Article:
How about, we give the public sector the next 5 years of city profits, and we give everyone in Canary Wharf a nice badge that says ‘special’.

Cool, so ****wits like me can still have a go at guessing what might happen then. 

Phew. 😀

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1 minute ago, LondonLax said:

Australia has let people raid their superannuation funds (self funded pension) if they need money. It’s a bit of a killer though if you have to do it. The stock market has taken a hit so you’re cashing out at a bad time and if you are young it will hurt you massively when it comes to retirement age, having  missed out on all those years of growth and compound interest. 

yeah I can see that not being a good thing , sounds similar to what Osborne proposed whereby people could raid their  defined contribution pension savings , albeit you had to be over 55   ...which was soon scrapped I believe ?

 

but if it was "just " £1k for most people their funds would have time to recover  ...

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20 minutes ago, LondonLax said:

Australia has let people raid their superannuation funds (self funded pension) if they need money. It’s a bit of a killer though if you have to do it. The stock market has taken a hit so you’re cashing out at a bad time and if you are young it will hurt you massively when it comes to retirement age, having  missed out on all those years of growth and compound interest.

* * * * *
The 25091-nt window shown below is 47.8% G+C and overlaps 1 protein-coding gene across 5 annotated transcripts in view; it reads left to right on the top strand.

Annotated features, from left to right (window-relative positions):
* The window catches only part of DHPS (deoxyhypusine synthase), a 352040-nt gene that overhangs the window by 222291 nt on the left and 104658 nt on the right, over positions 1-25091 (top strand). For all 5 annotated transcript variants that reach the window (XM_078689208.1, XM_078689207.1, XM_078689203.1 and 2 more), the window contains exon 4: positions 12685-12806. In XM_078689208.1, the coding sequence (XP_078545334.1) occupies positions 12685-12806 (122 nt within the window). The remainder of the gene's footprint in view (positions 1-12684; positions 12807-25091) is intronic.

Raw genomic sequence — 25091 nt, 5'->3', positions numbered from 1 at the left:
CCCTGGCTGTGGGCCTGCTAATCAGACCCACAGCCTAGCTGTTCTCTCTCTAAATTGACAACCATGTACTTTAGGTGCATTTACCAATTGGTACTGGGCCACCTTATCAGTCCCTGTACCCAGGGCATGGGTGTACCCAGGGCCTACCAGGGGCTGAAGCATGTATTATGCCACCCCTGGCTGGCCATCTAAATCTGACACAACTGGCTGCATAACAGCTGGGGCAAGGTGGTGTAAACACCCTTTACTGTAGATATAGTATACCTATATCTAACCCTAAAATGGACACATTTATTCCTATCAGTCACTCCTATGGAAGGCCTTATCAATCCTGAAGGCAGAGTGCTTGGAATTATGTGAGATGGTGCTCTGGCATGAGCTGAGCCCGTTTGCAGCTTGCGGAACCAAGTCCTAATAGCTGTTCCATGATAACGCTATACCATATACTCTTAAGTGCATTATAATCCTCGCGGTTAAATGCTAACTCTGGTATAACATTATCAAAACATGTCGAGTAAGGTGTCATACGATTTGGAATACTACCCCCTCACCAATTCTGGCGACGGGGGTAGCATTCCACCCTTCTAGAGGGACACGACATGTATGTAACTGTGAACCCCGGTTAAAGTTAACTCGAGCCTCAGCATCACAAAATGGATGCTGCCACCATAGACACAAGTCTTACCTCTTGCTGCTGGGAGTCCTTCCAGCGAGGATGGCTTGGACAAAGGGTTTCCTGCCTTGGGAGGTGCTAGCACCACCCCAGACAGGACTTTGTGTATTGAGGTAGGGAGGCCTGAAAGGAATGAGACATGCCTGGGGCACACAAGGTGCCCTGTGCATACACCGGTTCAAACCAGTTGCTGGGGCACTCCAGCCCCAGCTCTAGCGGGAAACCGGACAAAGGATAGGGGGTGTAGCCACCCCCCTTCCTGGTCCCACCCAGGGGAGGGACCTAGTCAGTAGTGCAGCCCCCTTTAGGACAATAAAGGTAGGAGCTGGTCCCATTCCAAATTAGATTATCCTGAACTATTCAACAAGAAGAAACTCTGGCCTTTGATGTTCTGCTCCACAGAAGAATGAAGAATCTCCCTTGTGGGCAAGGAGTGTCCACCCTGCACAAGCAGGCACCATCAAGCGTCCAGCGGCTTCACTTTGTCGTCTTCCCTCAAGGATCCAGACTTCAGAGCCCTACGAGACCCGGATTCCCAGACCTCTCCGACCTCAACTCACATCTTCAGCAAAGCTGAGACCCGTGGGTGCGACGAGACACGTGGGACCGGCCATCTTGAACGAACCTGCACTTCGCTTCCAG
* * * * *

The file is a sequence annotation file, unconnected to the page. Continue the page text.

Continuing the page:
Do you know any details. I have one of those - a super, I mean, but I'm never going to be able to take it, as I don't live there (I worked there and paid taxes there). I'd love to get my 5000 dollars or whatever in my mits.

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43 minutes ago, blandy said:

Do you know any details. I have one of those - a super, I mean, but I'm never going to be able to take it, as I don't live there (I worked there and paid taxes there). I'd love to get my 5000 dollars or whatever in my mits.

You’d have to look into it. Your super is your money though, it is part of your salary package paid into a special bank account and managed by a fund manager (i.e. it’s not like the U.K. national insurance scheme paid by the government, it has nothing to do with the taxes you paid). You would be able to log onto your super account and watch what it’s doing over the years. I would be very surprised if you were not able to access it at retirement age.